Russia struggles to make up for Europe's gap in natural gas exports

While Russia's natural gas exports via pipelines fall 40%, its market share in Europe shrinks to 9%.

Russia struggles to make up for Europe's gap in natural gas exports

As Russia significantly loses Europe as its top market in natural gas exports, the country needs international partners and billions of dollars of investment to direct its shipments to Asian markets.

According to the information compiled by Anadolu Agency from various institutions, Russia, one of the world's largest natural gas exporters, sold a total of 202 billion cubic meters of natural gas through pipelines to overseas last year.

Some 83% of Russian gas exports were shipped to Europe and Türkiye, 13% was sent to the Commonwealth of Independent States, and 4% to China in 2021.

Russia's market share in Europe's natural gas imports was around 40% last year.

After the onset of the Russian war on Ukraine, the gas shipment to Europe fell significantly.

Russia's Gazprom shut the Nord Stream 1 pipeline, which supplies gas to Europe, at the end of August, citing maintenance work, and the Nord Stream 2 line, the construction of which was completed, was not put into use due to the war.

Gas deliveries via the pipelines crossing the Baltic Sea were suspended due to Sept. 26 explosions and leaks.

On May 10, gas shipments dropped to 96 million cubic meters after Gazprom spokesman Sergey Kupriyanov confirmed that Ukraine said it would stop purchasing Russian gas from the Sokhranivka entry point.

A day after the statement from Gazprom, the volume of natural gas sent to Europe via Ukraine decreased 25% to 72 million cubic meters.

On May 12, Gazprom announced it would no longer use the Polish section of the Yamal-Europe pipeline, which carries natural gas to Europe.

The Yamal-Europe pipeline is known as one of the most important lines for the transmission of Russian gas to Europe, along with the Nord Stream pipeline and pipelines in Ukraine.

With those developments, the shipment of Gazprom gas via Ukraine dropped to 49.3 million cubic meters on May 17, representing a 50% decline compared to a week earlier.

On Sept. 9, European Commission President Ursula von der Leyen said the EU had supplied 40% of its natural gas from Russia before the war in Ukraine broke out and that it fell to 9% recently.

Gazprom's gas exports dropped 40.4% year-on-year to 86.9 billion cubic meters in the first nine months of 2022.

Russia's main target market China

Russia plans to compensate Europe with natural gas shipments to the Asian market, especially to China.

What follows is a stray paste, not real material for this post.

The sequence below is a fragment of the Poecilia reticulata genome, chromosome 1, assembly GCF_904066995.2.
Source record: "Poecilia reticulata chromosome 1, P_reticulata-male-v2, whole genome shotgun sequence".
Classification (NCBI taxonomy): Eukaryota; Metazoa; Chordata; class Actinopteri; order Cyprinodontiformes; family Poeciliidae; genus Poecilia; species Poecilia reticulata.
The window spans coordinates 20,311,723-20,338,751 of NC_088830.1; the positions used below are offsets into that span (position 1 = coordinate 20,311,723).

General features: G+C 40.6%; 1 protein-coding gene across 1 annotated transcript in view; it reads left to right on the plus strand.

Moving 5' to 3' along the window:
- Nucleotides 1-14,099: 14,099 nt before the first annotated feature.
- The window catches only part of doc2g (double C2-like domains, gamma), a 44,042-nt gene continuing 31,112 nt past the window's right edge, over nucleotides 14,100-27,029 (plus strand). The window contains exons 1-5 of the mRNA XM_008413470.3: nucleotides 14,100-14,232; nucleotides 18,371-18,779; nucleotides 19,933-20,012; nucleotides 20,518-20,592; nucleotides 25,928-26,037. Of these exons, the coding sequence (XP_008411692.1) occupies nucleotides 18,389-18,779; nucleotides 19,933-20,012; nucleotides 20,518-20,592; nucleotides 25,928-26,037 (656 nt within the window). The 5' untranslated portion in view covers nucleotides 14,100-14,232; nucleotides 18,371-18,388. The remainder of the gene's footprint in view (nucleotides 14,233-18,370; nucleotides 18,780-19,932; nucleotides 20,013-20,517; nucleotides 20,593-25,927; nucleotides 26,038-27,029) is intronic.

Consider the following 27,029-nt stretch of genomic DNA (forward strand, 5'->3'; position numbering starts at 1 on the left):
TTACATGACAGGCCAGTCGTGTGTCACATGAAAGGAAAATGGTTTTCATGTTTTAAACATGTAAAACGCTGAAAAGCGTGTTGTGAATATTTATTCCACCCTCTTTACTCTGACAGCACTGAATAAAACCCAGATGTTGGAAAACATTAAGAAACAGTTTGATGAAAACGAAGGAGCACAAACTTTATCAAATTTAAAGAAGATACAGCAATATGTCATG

On April 14, Russian President Vladimir Putin instructed the government to prepare for turning supplies of energy resources to the East amid the West's plan to stop buying them.

Russia's only export pipeline to Asia, which is heavily dependent on Europe for natural gas exports, "Power of Siberia," has not reached full capacity yet.

While it is planned to deliver 38 billion cubic meters of natural gas from Russia to China through this pipeline once it reaches full capacity, this volume corresponds to only 25% of the annual average of 150 billion cubic meters of gas sent to Europe before the war.

The Power of Siberia 2 pipeline is expected to be operational by 2030.

Strategic importance of LNG growing

Liquefied natural gas exports are of strategic importance for Russia, which has lost a significant amount of its gas export market via its pipelines in Europe.

According to Russia's Federal Service for State Statistics, the country's LNG production jumped 13.5% on an annual basis to 21.6 million tons in the first eight months of this year, while it surged 59% year-on-year to 2.4 million tons in August.

Sakhalin-2 in the east of the country and Yamal LNG facilities in the northeast of Siberia stand out as Russia's most important LNG production hubs.

While 10.4 million tons of LNG was produced at Sakhalin-2 last year, the figure was 20 million tons at Yamal LNG.

According to a plan approved by the Russian government in March 2021, LNG production is aimed at 120-140 million tons per year by 2035, with a global market share of 15% to 20%.

Before the start of war, the main partners of Sakhalin-2 were Gazprom with 50% share, Shell with 27.5%, Mitsui with 12.5%, ​​and Mitsubishi with 10%. Shell, however, announced in September that it would withdraw from the project.

While the partnership structure in Yamal LNG was 50.1% Novatek, 20% TotalEnergies, 20% CNPC, and 9.9% Silk Road Fund, TotalEnergies announced that they would no longer be involved in joint projects with Russia.

On the other hand, Baker Hughes, the US energy field service company, which plays an important role in the development of LNG projects in Russia, also decided to stop the equipment shipments to Russia.

Economists in Russia agree that the Russian LNG industry was heavily dependent on equipment from Western companies before the sanctions, and it is unlikely that the state will make rapid progress in this area without allocating large resources.

The last alternative that Russia put forward to export its natural gas to foreign markets was to establish a natural gas center in Türkiye.

A natural gas hub can be established in Türkiye for gas coming from Russia to Europe, Putin said last week.